In a city as gastronomically thrumming as London, it can be hard to keep up with the relentless onslaught of new restaurant openings (and who wants to miss the zeitgeist, eh?). But now you don't have to, because we've already done it. We've rated the just opened, the imminent arrivals and the special recent spots that have slipped under the radar – chow down on our guide to the best new eateries in town. 

When you're done with the fresh stuff, why not plough through the actual best restaurants in London?

Then see the evening in with a cocktail or two at London's best terraces for summer drinks.

Evelyn's Table, Soho

Evelyn's Table, Soho
Superlative duck, yesterday / Image: Georgia Rudd

What is it? An is Anglo-Franco-Japanese mash-up from the folks what brought you Palomar and The Barbary 

What's the lowdown
A hyper-intimate, 10-seater bolthole in the basement of The Blue Posts on Soho's Rupert Street, Evelyn's Table has been open for a while, but the kitchen has recently been re-launched by Luke, Nat and Theo Selby – a cohort of chef brothers who've worked at Le Manoir aux Quat-Saisons in Oxfordshire, and Ollie Dabbous' Hide, among other fancypants spots. Lo: British ingredients are treated with Japanese-style care (a hangover of Luke's time at Tokyo's Restaurant Nihonryori Ryugin), manifesting in dishes like mackerel with plum umeboshi and shiso, or tarte tatin with miso – all nicely sloshed back with natural wines paired by sweetly-named sommelier Honey Spencer.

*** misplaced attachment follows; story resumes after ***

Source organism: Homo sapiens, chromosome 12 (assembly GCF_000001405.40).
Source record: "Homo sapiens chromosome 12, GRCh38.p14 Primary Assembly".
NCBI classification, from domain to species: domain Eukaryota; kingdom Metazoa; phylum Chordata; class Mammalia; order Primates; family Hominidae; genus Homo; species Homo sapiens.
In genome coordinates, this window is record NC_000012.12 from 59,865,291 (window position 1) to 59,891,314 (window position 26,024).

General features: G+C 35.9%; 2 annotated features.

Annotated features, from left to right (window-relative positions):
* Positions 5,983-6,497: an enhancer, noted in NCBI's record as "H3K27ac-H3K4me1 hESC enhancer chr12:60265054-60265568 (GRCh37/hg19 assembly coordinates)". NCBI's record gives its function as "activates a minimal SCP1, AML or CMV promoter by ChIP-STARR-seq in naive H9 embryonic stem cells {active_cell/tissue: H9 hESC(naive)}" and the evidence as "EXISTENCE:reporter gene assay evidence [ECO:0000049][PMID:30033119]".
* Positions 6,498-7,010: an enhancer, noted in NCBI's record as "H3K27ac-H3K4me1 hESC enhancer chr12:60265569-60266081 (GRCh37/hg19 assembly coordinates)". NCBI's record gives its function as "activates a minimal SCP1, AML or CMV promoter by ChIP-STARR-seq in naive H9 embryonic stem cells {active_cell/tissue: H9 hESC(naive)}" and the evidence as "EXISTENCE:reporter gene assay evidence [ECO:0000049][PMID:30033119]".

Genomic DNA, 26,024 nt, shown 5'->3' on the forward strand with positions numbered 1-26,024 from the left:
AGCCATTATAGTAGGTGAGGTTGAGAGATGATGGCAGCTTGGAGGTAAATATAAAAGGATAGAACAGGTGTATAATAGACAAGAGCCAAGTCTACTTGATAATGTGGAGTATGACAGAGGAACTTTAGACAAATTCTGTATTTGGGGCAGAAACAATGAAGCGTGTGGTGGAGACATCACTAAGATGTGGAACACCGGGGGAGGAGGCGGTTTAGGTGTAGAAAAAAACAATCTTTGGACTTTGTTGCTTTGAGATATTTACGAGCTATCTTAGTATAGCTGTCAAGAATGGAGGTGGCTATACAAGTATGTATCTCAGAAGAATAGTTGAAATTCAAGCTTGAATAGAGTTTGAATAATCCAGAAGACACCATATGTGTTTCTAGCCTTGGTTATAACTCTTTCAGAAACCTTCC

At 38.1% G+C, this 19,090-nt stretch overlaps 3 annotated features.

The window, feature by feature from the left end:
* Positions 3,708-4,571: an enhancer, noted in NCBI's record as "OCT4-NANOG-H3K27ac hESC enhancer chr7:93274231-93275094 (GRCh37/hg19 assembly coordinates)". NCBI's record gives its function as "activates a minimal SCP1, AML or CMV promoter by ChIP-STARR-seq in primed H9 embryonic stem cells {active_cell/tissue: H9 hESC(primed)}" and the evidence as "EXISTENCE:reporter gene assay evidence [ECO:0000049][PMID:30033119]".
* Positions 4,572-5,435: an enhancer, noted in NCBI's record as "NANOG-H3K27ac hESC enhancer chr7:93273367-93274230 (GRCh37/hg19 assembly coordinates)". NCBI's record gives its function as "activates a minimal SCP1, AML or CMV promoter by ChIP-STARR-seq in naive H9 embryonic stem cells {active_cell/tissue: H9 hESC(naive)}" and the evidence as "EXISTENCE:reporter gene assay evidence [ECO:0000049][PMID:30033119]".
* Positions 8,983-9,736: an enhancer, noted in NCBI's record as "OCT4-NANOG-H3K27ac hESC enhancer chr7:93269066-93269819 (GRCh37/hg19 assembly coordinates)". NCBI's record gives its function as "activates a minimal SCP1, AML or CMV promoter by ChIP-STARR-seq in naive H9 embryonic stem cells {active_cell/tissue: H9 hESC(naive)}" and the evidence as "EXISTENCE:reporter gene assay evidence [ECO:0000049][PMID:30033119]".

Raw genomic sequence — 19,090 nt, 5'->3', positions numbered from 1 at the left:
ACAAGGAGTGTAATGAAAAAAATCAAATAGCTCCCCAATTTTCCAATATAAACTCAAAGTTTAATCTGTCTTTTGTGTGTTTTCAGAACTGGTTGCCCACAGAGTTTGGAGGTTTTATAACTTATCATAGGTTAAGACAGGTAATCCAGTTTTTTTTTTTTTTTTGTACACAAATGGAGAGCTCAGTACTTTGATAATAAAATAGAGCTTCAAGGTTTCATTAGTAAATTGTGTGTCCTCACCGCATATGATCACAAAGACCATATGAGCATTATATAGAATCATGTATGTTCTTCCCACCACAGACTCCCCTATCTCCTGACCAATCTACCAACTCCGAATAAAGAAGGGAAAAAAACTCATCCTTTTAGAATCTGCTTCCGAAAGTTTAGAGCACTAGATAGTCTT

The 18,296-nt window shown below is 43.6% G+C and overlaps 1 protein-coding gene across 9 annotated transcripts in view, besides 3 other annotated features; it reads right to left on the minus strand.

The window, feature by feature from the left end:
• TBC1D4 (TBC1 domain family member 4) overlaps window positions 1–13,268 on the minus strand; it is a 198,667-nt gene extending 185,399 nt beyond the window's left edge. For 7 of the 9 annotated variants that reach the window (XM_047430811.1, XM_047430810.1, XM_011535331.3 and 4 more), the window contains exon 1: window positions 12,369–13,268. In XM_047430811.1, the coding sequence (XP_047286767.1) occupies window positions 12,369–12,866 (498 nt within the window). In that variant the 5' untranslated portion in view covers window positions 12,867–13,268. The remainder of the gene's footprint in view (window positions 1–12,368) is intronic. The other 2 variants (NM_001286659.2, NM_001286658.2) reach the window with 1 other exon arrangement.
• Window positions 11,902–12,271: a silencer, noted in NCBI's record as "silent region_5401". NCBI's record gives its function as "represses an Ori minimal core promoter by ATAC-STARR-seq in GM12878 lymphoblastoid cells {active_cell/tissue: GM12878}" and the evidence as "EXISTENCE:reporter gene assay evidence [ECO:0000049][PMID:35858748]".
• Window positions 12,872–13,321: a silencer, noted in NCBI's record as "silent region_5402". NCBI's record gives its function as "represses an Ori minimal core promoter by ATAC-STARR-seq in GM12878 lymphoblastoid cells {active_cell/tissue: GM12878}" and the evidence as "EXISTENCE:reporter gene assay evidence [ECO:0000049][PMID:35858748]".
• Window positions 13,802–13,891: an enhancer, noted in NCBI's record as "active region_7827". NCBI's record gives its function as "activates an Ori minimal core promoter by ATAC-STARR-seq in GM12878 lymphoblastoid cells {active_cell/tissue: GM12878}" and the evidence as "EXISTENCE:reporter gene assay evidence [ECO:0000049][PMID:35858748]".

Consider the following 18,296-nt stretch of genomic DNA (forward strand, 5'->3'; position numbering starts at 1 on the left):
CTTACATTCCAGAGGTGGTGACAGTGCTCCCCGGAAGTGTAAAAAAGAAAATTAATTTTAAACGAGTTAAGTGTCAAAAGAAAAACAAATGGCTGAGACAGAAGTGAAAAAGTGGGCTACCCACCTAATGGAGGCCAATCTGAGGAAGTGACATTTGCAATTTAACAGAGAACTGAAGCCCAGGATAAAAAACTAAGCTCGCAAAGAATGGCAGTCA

28 Rupert Street, W1D 6DJ

theblueposts.co.uk/evelyns-table/ 

Hackney Coterie, Hackney Downs
Cured pork belly with kisaichi pickled watermelon and smoked tofu, can you EVEN?? / Image: Goya Comms

Hackney Coterie, Hackney Downs

What is it? 
A 'modern warehouse restaurant' and wine bar with a minimal-waste remit. 

And what's the lowdown? 
This slick new joint is the brainchild of restaurateur Anthony Lyan (of Crouch End's 'nose-to-fin' Lyan's Seafood & Wine Bar) and sommelier Kelvin McCabe (a 'Kikisake-Shi master of sake' among other things). It's a pretty broad remit – the industrial-chic space will also host evening DJs, a downstairs events space and a dedicated wine shop and deli – but it's all led by a knockout-sounding menu of hyper-seasonal dishes and wine from small-scale producers. Expect such gems as pig head croquettes with baby shrimp and rhubarb sriracha, or kombucha-glazed pumpkin with Graceburn cheese and freekeh across the frequently changing menu (all headed up by a chef late of Scully's and Hide). 

230 Dalston Lane, E8 1LA

instagram.com/hackneycoterie

Ave Mario, Covent Garden
Some typically low-key Big Mamma interiors, here / Image: Jérôme Galland

Ave Mario, Covent Garden

What is it?
An utterly bonkers, Florence-inspired trattoria from the rascals at Big Mamma.
 

What's the lowdown?
After the rip-roaring success of Gloria, Circolo Popolare and Napoli Gang, French restaurant group Big Mamma is consolidating its empire with a 295-seater shrine to Italian excess in the heart of Covent Garden. The decor is, as you’d expect, totally OTT: Beetlejuice-striped walls, velvet mafioso booths, and a refulgent central bar presided over by a 3,500-strong bottle wall. Dishes are similarly flamboyant, with an epic, multi-header menu of manically made-over northern Italian classics – like the overspilling ‘sideways’ lasagne. Dessert? A 60cm-high stracciatella cake, of course.